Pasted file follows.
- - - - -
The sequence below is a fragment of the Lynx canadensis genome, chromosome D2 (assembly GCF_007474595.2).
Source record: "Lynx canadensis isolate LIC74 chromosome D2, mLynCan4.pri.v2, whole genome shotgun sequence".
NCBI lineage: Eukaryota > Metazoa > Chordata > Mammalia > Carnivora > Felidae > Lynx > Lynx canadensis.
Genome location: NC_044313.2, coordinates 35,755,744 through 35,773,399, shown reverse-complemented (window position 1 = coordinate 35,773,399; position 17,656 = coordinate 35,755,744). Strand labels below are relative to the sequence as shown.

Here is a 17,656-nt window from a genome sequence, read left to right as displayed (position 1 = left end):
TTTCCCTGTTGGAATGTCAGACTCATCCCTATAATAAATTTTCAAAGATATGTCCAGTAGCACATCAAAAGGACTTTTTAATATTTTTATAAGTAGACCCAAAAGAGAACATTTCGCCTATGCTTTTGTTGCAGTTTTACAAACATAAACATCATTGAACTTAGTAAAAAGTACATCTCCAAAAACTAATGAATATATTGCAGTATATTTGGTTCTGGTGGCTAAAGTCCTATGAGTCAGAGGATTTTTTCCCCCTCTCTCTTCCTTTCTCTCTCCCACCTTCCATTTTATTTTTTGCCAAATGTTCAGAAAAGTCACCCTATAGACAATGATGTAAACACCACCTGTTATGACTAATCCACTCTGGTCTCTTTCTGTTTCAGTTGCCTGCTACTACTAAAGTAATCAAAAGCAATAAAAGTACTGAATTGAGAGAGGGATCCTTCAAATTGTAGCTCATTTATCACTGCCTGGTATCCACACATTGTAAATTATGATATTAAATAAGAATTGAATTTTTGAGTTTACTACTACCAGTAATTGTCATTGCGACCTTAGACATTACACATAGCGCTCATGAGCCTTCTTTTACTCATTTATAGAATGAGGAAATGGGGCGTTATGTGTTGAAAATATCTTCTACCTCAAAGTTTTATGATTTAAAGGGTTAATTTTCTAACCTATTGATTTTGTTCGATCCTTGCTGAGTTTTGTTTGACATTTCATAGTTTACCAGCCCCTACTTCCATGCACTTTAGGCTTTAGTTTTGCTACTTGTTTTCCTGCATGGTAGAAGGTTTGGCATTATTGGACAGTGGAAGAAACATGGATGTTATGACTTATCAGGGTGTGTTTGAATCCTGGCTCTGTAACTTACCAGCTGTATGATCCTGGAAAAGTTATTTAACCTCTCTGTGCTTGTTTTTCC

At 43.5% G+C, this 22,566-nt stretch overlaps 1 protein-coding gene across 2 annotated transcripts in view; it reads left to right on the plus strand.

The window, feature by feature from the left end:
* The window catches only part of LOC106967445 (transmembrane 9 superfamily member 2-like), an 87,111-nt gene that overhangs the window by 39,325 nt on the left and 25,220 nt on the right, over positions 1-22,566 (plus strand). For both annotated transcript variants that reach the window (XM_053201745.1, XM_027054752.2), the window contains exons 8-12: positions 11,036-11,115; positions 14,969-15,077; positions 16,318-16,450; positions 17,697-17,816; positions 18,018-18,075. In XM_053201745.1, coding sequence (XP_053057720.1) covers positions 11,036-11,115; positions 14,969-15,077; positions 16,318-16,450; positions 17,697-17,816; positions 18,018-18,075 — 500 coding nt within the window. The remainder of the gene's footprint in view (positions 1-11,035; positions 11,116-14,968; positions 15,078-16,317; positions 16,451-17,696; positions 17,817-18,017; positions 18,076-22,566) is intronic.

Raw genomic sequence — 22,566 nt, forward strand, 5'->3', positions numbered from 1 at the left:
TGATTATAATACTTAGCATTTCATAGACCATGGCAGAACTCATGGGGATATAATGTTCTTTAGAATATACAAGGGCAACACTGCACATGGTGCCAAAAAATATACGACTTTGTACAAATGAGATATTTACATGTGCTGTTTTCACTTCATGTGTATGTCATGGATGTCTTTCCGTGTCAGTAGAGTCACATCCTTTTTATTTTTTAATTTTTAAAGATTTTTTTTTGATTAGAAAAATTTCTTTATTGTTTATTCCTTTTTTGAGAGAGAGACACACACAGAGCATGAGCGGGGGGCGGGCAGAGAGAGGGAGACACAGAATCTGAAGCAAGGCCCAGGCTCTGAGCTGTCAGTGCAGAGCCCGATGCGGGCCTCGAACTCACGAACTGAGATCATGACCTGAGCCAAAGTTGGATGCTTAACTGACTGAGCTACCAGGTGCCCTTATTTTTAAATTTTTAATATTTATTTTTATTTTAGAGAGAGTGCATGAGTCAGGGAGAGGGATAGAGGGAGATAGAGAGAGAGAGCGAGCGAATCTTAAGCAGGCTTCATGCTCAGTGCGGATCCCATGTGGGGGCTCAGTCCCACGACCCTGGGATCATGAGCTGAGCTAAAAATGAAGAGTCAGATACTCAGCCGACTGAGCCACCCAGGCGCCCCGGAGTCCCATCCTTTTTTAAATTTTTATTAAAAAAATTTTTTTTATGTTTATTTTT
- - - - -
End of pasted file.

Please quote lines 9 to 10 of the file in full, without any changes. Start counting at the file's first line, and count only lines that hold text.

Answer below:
* The window catches only part of LOC106967445 (transmembrane 9 superfamily member 2-like), an 87,111-nt gene that overhangs the window by 39,325 nt on the left and 25,220 nt on the right, over positions 1-22,566 (plus strand). For both annotated transcript variants that reach the window (XM_053201745.1, XM_027054752.2), the window contains exons 8-12: positions 11,036-11,115; positions 14,969-15,077; positions 16,318-16,450; positions 17,697-17,816; positions 18,018-18,075. In XM_053201745.1, coding sequence (XP_053057720.1) covers positions 11,036-11,115; positions 14,969-15,077; positions 16,318-16,450; positions 17,697-17,816; positions 18,018-18,075 — 500 coding nt within the window. The remainder of the gene's footprint in view (positions 1-11,035; positions 11,116-14,968; positions 15,078-16,317; positions 16,451-17,696; positions 17,817-18,017; positions 18,076-22,566) is intronic.

Raw genomic sequence — 22,566 nt, forward strand, 5'->3', positions numbered from 1 at the left: